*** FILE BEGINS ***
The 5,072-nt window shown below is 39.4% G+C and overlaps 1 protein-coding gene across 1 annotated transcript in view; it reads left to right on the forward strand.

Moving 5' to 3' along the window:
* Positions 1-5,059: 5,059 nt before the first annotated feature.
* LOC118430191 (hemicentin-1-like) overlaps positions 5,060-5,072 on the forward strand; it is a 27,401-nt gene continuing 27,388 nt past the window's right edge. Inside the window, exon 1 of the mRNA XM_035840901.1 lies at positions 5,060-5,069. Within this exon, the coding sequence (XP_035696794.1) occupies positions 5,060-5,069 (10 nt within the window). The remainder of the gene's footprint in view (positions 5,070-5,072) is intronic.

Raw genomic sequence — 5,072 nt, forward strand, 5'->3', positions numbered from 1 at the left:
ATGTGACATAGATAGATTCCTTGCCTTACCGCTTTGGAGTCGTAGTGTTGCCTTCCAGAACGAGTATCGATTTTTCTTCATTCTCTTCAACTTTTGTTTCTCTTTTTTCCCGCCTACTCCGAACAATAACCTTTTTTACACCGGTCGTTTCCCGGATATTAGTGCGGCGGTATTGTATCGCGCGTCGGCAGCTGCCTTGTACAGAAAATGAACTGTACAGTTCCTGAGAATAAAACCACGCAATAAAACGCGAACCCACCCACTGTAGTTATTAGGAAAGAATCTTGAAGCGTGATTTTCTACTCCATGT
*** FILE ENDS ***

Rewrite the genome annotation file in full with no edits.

The 5,072-nt window shown below is 39.4% G+C and overlaps 1 protein-coding gene across 1 annotated transcript in view; it reads left to right on the forward strand.

Moving 5' to 3' along the window:
* Positions 1-5,059: 5,059 nt before the first annotated feature.
* LOC118430191 (hemicentin-1-like) overlaps positions 5,060-5,072 on the forward strand; it is a 27,401-nt gene continuing 27,388 nt past the window's right edge. Inside the window, exon 1 of the mRNA XM_035840901.1 lies at positions 5,060-5,069. Within this exon, the coding sequence (XP_035696794.1) occupies positions 5,060-5,069 (10 nt within the window). The remainder of the gene's footprint in view (positions 5,070-5,072) is intronic.

Raw genomic sequence — 5,072 nt, forward strand, 5'->3', positions numbered from 1 at the left:
ATGTGACATAGATAGATTCCTTGCCTTACCGCTTTGGAGTCGTAGTGTTGCCTTCCAGAACGAGTATCGATTTTTCTTCATTCTCTTCAACTTTTGTTTCTCTTTTTTCCCGCCTACTCCGAACAATAACCTTTTTTACACCGGTCGTTTCCCGGATATTAGTGCGGCGGTATTGTATCGCGCGTCGGCAGCTGCCTTGTACAGAAAATGAACTGTACAGTTCCTGAGAATAAAACCACGCAATAAAACGCGAACCCACCCACTGTAGTTATTAGGAAAGAATCTTGAAGCGTGATTTTCTACTCCATGT